Monday, August 01, 2005

Conference Sidebar

I guess I’ve just about had it with conference workshops. Reno was my fourth and, outside of a nugget here and there, the new info was scarce.

So, what’s a girl to do?

Observe, that’s what.

So, there I was, all buckled into my seat, ready to depart Reno for Burbank. After profiling the foreigner next to me (and checking for protruding wires from his shoes), I shifted my attention to the tarmac where one last guy, wearing one of those silly neon vests, tossed (and I do mean TOSSED) luggage onto a conveyor belt.

Talk about profiling. The writer in me made up a life for this big brawny male I dubbed "Chuck." I pictured him at night, haunting the local pool hall, dressed in faded jeans, a wife-beater t-shirt, and an expression that broadcast how much he hated his life. He’d chain smoke Marlboro reds, slug back Coors from a bottle, and call women “babe,” “sugar,” and “sweetheart.” He’d growl more often than he’d smile, and on the rare occasion he lost a round of pool, the bar would grow ominously silent.

Yep, I had Chuck all figured out, I decided.

Then, something strange happened. A cluster of pigeons collected around Chuck’s feet and I thought, what the hell? What would attract birds to the middle of the tarmac on a hot Reno day?

No, no...say it ain’t so, Chuck.

His hand dipped in his pocket, then scattered something on the ground, and even from my odd vantage point from inside the plane, I could almost hear the pigeons coo with glee.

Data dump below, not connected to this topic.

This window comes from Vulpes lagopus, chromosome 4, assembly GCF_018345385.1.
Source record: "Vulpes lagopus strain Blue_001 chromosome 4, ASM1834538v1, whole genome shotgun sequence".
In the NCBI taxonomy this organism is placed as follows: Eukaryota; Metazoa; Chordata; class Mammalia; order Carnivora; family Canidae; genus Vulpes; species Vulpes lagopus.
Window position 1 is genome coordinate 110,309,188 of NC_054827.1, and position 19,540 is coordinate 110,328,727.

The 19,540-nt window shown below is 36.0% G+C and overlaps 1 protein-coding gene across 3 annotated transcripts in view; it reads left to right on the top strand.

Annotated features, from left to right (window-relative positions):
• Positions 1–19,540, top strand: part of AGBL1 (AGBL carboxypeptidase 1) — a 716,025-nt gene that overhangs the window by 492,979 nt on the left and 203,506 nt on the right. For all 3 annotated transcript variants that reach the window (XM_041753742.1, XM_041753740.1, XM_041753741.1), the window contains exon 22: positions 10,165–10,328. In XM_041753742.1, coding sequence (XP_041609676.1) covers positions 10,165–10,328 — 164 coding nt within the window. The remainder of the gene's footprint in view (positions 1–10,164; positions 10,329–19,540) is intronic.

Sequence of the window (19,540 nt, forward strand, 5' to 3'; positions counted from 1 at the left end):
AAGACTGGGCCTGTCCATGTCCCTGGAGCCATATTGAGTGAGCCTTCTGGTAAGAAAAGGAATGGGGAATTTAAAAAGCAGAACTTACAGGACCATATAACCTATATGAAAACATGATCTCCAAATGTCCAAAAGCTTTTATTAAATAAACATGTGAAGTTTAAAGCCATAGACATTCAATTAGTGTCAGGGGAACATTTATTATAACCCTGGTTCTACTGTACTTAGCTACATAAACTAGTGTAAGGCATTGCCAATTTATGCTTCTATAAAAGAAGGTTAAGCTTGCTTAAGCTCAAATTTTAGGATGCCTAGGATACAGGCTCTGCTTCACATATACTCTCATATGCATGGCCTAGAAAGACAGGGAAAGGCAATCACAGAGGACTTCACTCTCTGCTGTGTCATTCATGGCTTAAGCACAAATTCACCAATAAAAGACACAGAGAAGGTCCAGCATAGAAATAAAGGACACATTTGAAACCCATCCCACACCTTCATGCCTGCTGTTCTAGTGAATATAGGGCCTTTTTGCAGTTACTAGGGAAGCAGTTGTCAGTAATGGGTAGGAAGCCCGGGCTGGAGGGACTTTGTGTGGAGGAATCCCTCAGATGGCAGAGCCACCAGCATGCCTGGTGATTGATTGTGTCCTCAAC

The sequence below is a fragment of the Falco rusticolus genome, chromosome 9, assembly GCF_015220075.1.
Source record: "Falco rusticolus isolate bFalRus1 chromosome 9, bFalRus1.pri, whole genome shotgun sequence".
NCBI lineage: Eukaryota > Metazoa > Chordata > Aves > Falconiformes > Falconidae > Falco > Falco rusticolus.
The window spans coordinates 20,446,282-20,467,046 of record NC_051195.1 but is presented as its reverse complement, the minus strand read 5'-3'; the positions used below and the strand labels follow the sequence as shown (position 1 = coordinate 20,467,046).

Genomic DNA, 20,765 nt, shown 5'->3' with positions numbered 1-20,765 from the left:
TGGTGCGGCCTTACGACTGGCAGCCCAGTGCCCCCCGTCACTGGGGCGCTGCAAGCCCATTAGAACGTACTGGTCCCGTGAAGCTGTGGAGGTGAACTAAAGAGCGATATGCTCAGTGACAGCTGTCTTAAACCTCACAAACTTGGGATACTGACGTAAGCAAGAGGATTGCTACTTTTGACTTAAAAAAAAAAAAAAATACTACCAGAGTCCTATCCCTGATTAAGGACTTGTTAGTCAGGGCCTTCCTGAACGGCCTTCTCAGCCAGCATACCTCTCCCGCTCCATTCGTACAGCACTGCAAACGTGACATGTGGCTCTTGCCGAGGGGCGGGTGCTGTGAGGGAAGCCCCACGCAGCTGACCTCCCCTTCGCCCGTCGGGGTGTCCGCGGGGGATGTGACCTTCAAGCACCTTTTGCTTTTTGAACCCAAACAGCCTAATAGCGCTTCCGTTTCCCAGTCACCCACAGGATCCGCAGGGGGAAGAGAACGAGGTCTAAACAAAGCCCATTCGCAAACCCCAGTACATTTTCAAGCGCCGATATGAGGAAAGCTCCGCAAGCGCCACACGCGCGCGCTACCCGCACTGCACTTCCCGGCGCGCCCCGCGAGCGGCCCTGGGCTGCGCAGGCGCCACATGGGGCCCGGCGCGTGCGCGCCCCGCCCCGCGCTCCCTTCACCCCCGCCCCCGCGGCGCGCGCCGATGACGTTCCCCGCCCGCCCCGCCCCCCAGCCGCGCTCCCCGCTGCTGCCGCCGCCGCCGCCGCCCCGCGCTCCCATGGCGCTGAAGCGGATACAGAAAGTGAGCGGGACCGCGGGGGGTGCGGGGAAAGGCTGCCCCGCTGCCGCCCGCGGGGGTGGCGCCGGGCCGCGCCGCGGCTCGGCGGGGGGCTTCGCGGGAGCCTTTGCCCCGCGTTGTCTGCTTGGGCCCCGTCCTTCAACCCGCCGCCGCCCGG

Yep, my rough, tough, mad-at-the-world Chuck was feeding pigeons.

And because of the life I’d created for him, the action was extraordinarily touching.

So, there I was, courtesy of Southwest Airlines (and Chuck), learning a writing tip. Somewhere, sometime, I’m gonna create a character who has no visible redeeming qualities...with the exception that he's always got a pocketful of birdseed for his feathered friends.


Anonymous said...

Commonly called don't judge a book
by it's cover.


John said...

Wasn't this guy throwing your luggage? And feeding the pigeons at an airport? Probaby an authority definance thing.

I'm judging a book by what you read on the cover. Really, really, uncool.

Ms. Mika said...

As I read your "story", I was pulled in to a writer’s world...a world where I live...I'm a writer too. "Chuck" was a character that Randy created based on the vision set before her...was she "judging a book by its cover"? No, she was writing a story befitting said cover.

We do it everyday--all of us! But the difference when a writer does one gets hurt; because most often, it’s a figment of our imaginations!

So to Randy I say, “Great story, can't wait to read more!”

randy said...

Thank you, thank you, thank you for "GETTING IT."

Geesh, guys (the first two comments were written by men)--Chuck was a pretend guy--someone I made up to entertain myself while waiting for the plane to take off. I'm not so dense as to believe every baggage handler is a beer swizzling womanizer.

It's called imagination! It's called creating a character!

Thanks Mrs. Mika for coming to my defense!

John said...

A character that breaks luggage and defies authority.

As Chuck threw anothe bag at the cart, he dropped some crumbs for a flock a pigeons huddled nearby. Dub, his baggage throwing sidekick, asked him one day, "Why the nice guy pigeon feeder thing? We are supposed to be breaking luggage." "Duh, Dub. What do pigeons do while they eat? Where does the boss step when he comes through that door? I'm multi-tasking."

There, character development based on my imagination of Randy's imagination.

Vonda said...

LOL! Hilarious! I agree, Randy. And that was a great writing exercise. Beautifully written, too! Most writers are people watchers, don't you think? I people watch without intending to and usually we're picking up on things we see (little clues) and expanding on them, wondering what a certain person's life is like. We can't know without asking them so our imagination fills in some details. What you have there is perfect for a villian type (or a mean exboyfriend/boss). :-) He does all these bad things but he does one good thing. That makes him real and human.